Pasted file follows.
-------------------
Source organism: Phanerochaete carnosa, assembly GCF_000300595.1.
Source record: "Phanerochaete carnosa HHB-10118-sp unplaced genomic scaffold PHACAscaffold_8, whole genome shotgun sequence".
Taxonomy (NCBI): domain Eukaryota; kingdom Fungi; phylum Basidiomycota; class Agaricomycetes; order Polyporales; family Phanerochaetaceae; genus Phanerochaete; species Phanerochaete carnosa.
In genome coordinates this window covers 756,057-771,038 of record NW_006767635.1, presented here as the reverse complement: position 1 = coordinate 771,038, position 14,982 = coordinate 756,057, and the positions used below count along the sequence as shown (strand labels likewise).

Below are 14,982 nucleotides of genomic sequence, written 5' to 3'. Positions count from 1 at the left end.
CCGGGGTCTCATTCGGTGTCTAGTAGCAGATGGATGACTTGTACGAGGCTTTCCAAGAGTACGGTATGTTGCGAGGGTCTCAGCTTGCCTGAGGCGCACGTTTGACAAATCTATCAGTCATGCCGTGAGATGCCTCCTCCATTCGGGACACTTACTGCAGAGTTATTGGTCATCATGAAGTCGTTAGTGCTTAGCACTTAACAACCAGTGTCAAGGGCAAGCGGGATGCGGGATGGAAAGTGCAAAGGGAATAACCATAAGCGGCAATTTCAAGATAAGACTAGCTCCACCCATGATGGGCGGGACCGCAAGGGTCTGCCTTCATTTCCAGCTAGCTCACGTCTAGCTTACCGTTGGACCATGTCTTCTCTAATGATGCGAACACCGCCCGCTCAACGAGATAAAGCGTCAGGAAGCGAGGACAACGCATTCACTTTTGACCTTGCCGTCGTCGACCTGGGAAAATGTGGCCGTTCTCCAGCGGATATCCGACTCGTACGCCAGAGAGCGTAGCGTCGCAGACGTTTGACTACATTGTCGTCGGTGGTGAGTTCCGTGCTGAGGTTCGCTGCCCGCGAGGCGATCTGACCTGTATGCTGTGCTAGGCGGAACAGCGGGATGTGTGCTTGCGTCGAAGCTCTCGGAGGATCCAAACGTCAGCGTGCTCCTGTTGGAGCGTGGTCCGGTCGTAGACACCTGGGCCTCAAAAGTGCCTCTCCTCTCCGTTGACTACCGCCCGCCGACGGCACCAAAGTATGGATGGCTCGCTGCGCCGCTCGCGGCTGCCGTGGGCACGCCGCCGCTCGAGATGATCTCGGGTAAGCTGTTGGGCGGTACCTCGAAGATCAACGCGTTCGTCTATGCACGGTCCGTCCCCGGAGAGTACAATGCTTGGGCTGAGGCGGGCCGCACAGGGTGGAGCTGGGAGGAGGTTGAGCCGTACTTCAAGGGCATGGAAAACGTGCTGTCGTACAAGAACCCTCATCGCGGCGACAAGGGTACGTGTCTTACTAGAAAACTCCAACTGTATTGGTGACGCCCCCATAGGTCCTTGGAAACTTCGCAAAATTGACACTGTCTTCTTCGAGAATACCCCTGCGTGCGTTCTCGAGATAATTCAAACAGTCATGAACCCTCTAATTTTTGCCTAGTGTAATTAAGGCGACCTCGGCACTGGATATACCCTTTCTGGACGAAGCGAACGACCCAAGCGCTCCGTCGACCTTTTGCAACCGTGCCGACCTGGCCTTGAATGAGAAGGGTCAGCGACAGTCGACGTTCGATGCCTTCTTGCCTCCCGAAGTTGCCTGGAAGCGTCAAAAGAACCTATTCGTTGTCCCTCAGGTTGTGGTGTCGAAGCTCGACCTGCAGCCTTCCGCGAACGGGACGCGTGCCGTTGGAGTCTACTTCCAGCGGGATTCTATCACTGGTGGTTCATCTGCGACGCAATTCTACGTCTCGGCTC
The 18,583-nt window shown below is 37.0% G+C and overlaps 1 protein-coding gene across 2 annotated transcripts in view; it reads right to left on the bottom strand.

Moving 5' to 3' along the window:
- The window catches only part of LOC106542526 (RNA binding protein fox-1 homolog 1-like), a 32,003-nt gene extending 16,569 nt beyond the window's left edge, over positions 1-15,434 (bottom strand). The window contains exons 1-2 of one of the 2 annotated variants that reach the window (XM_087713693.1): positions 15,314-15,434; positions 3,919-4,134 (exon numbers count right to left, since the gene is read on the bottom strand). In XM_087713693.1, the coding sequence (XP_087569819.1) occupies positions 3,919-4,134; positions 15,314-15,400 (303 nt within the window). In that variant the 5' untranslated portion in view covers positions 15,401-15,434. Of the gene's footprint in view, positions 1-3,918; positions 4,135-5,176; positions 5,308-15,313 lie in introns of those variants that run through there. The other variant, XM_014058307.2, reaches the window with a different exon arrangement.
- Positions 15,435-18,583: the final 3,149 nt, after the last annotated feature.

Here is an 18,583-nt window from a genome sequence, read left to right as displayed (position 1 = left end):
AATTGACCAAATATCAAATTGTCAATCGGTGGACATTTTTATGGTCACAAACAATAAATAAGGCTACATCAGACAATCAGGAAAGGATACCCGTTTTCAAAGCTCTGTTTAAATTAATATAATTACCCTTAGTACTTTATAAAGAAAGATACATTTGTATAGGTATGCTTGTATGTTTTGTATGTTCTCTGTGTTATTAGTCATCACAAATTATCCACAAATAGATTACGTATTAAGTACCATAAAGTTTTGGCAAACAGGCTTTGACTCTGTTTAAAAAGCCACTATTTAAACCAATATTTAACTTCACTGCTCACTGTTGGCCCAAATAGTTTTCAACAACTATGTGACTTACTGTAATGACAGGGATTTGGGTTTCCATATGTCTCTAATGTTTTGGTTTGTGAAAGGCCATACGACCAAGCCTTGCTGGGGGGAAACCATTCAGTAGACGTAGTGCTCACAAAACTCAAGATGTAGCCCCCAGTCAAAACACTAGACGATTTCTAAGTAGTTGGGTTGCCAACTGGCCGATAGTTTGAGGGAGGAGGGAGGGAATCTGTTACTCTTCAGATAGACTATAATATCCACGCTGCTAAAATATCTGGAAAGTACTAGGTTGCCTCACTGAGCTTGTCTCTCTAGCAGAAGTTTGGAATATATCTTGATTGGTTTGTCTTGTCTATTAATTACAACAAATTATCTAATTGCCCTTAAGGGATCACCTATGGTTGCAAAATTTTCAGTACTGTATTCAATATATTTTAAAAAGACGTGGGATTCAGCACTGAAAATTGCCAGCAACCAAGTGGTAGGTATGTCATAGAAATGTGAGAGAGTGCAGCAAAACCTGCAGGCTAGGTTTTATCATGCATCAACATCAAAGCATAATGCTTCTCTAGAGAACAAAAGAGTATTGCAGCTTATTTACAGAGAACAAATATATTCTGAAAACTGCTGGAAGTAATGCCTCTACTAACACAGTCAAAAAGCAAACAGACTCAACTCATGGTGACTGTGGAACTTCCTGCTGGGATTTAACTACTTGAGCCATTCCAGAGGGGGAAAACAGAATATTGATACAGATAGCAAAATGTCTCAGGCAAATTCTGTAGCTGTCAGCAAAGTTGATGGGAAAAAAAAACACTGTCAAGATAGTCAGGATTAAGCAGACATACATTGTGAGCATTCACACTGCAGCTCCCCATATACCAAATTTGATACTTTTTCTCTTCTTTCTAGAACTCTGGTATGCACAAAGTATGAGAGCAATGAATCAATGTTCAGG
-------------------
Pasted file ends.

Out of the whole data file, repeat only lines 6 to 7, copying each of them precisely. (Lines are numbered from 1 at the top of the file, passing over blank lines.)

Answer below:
CCGGGGTCTCATTCGGTGTCTAGTAGCAGATGGATGACTTGTACGAGGCTTTCCAAGAGTACGGTATGTTGCGAGGGTCTCAGCTTGCCTGAGGCGCACGTTTGACAAATCTATCAGTCATGCCGTGAGATGCCTCCTCCATTCGGGACACTTACTGCAGAGTTATTGGTCATCATGAAGTCGTTAGTGCTTAGCACTTAACAACCAGTGTCAAGGGCAAGCGGGATGCGGGATGGAAAGTGCAAAGGGAATAACCATAAGCGGCAATTTCAAGATAAGACTAGCTCCACCCATGATGGGCGGGACCGCAAGGGTCTGCCTTCATTTCCAGCTAGCTCACGTCTAGCTTACCGTTGGACCATGTCTTCTCTAATGATGCGAACACCGCCCGCTCAACGAGATAAAGCGTCAGGAAGCGAGGACAACGCATTCACTTTTGACCTTGCCGTCGTCGACCTGGGAAAATGTGGCCGTTCTCCAGCGGATATCCGACTCGTACGCCAGAGAGCGTAGCGTCGCAGACGTTTGACTACATTGTCGTCGGTGGTGAGTTCCGTGCTGAGGTTCGCTGCCCGCGAGGCGATCTGACCTGTATGCTGTGCTAGGCGGAACAGCGGGATGTGTGCTTGCGTCGAAGCTCTCGGAGGATCCAAACGTCAGCGTGCTCCTGTTGGAGCGTGGTCCGGTCGTAGACACCTGGGCCTCAAAAGTGCCTCTCCTCTCCGTTGACTACCGCCCGCCGACGGCACCAAAGTATGGATGGCTCGCTGCGCCGCTCGCGGCTGCCGTGGGCACGCCGCCGCTCGAGATGATCTCGGGTAAGCTGTTGGGCGGTACCTCGAAGATCAACGCGTTCGTCTATGCACGGTCCGTCCCCGGAGAGTACAATGCTTGGGCTGAGGCGGGCCGCACAGGGTGGAGCTGGGAGGAGGTTGAGCCGTACTTCAAGGGCATGGAAAACGTGCTGTCGTACAAGAACCCTCATCGCGGCGACAAGGGTACGTGTCTTACTAGAAAACTCCAACTGTATTGGTGACGCCCCCATAGGTCCTTGGAAACTTCGCAAAATTGACACTGTCTTCTTCGAGAATACCCCTGCGTGCGTTCTCGAGATAATTCAAACAGTCATGAACCCTCTAATTTTTGCCTAGTGTAATTAAGGCGACCTCGGCACTGGATATACCCTTTCTGGACGAAGCGAACGACCCAAGCGCTCCGTCGACCTTTTGCAACCGTGCCGACCTGGCCTTGAATGAGAAGGGTCAGCGACAGTCGACGTTCGATGCCTTCTTGCCTCCCGAAGTTGCCTGGAAGCGTCAAAAGAACCTATTCGTTGTCCCTCAGGTTGTGGTGTCGAAGCTCGACCTGCAGCCTTCCGCGAACGGGACGCGTGCCGTTGGAGTCTACTTCCAGCGGGATTCTATCACTGGTGGTTCATCTGCGACGCAATTCTACGTCTCGGCTC
The 18,583-nt window shown below is 37.0% G+C and overlaps 1 protein-coding gene across 2 annotated transcripts in view; it reads right to left on the bottom strand.